So, here we are, at the forefront of a very costly acquisition, at the beginning of a new chapter both for Microsoft and LinkedIn and hopefully the diversity story in tech. Nadella doesn’t exactly have a great track record for supporting and embodying a positive message around gender diversity. However, his global company of over 100,000 employees does. Like Oremus, I also hope Microsoft messes up LinkedIn a little, not only to ensure that its costly acquisition is profitable from a traditional profit and loss point of view, but also to ruffle its homogenous feathers. While Weiner ensures employees that everything “should be business as usual” and that they will have the same “mission and vision” and “culture and values,” I hope that this is not the case.
As Einstein stated, “The definition of insanity is doing the same thing over and over again, but expecting different results.” Is it sensible then to hold onto a culture and way of doing things that have resulted in a homogenous workforce? I do not think so, for without diversity, it will be difficult, if not impossible, to compete in an economy in which the current minority will soon be the majority. To better reflect this projected state of diversity, LinkedIn will need to make some changes. If business continues “as usual,” the organizational ecosystem that has perpetuated sameness for over a decade will continue to do so, which will not only hinder forward progression for diversity, but for business overall.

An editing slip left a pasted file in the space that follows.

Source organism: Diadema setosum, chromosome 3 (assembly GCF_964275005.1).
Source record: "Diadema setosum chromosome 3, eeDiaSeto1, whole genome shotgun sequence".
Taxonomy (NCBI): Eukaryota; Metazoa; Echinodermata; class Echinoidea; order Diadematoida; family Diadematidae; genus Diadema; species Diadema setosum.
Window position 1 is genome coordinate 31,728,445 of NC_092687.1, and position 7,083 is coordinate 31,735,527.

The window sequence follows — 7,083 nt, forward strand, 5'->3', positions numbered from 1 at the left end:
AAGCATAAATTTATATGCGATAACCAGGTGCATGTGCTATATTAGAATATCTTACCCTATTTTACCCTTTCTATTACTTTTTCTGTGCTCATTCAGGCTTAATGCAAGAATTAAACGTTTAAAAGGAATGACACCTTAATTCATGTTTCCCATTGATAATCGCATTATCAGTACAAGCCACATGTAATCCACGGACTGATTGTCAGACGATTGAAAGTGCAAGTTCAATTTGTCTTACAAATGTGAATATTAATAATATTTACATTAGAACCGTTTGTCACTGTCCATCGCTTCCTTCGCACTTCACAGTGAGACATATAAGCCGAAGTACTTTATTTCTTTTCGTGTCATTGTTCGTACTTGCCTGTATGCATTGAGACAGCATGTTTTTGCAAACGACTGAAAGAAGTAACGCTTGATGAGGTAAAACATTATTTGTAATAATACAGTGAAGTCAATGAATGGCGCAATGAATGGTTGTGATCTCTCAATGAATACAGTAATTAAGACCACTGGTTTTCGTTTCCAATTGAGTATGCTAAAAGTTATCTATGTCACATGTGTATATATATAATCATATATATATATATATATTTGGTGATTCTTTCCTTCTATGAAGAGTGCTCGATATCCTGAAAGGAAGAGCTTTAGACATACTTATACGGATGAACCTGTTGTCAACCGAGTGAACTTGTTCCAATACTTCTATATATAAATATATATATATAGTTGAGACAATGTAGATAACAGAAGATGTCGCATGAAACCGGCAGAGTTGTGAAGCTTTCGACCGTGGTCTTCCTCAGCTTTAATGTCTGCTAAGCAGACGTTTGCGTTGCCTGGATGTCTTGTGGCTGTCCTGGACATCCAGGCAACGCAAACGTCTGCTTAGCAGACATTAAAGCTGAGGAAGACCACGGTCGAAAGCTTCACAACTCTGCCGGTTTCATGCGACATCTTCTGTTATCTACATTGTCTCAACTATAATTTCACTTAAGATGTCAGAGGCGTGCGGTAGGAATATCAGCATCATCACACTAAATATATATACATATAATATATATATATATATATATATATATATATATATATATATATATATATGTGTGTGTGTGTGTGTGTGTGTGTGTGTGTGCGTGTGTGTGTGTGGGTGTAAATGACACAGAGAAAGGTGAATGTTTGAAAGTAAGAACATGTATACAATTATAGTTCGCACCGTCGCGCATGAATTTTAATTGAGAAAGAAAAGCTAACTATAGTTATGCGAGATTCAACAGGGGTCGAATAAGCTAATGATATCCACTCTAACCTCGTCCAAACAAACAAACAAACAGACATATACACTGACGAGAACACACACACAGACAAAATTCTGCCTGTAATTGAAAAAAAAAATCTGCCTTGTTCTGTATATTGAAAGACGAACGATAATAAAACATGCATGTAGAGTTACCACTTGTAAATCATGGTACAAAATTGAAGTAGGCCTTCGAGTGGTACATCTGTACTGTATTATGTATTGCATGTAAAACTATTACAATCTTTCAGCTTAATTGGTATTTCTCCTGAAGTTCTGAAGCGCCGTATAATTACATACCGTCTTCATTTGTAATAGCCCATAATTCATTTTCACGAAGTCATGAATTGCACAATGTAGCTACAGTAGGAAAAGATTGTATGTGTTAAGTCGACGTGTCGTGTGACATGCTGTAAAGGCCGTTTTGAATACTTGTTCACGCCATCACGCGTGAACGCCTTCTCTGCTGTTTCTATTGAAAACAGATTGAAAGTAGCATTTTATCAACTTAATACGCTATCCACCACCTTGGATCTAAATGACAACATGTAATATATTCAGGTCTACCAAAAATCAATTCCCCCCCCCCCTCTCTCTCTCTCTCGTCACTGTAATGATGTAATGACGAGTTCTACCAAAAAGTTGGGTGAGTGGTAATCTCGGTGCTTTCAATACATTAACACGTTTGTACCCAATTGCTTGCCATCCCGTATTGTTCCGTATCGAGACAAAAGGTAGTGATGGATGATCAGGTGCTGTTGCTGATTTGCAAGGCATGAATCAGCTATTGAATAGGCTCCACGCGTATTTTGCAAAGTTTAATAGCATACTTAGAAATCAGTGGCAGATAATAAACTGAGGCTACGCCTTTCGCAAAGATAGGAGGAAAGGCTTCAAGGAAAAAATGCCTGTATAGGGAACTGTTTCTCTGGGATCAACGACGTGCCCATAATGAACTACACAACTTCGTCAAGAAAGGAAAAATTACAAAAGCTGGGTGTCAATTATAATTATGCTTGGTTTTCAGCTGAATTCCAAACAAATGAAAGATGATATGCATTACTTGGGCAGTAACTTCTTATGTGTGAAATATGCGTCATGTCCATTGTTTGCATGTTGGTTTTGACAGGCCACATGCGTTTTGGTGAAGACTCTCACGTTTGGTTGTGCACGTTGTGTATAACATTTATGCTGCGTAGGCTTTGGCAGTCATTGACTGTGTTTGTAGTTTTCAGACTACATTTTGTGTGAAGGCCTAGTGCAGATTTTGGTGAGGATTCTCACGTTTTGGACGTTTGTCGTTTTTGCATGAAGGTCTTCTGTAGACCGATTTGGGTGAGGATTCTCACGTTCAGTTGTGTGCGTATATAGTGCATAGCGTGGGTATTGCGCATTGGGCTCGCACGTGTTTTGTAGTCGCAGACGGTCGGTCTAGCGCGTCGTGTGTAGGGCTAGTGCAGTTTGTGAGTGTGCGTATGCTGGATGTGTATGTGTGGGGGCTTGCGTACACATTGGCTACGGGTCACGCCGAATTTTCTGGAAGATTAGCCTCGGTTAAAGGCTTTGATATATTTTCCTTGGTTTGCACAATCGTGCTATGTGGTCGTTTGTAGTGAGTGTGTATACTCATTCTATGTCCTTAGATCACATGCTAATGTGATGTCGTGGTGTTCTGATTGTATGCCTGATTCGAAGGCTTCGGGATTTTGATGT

(Note: The author was employed as a contractor at LinkedIn in 2015. For more information about the author’s experience, please view her full bio.)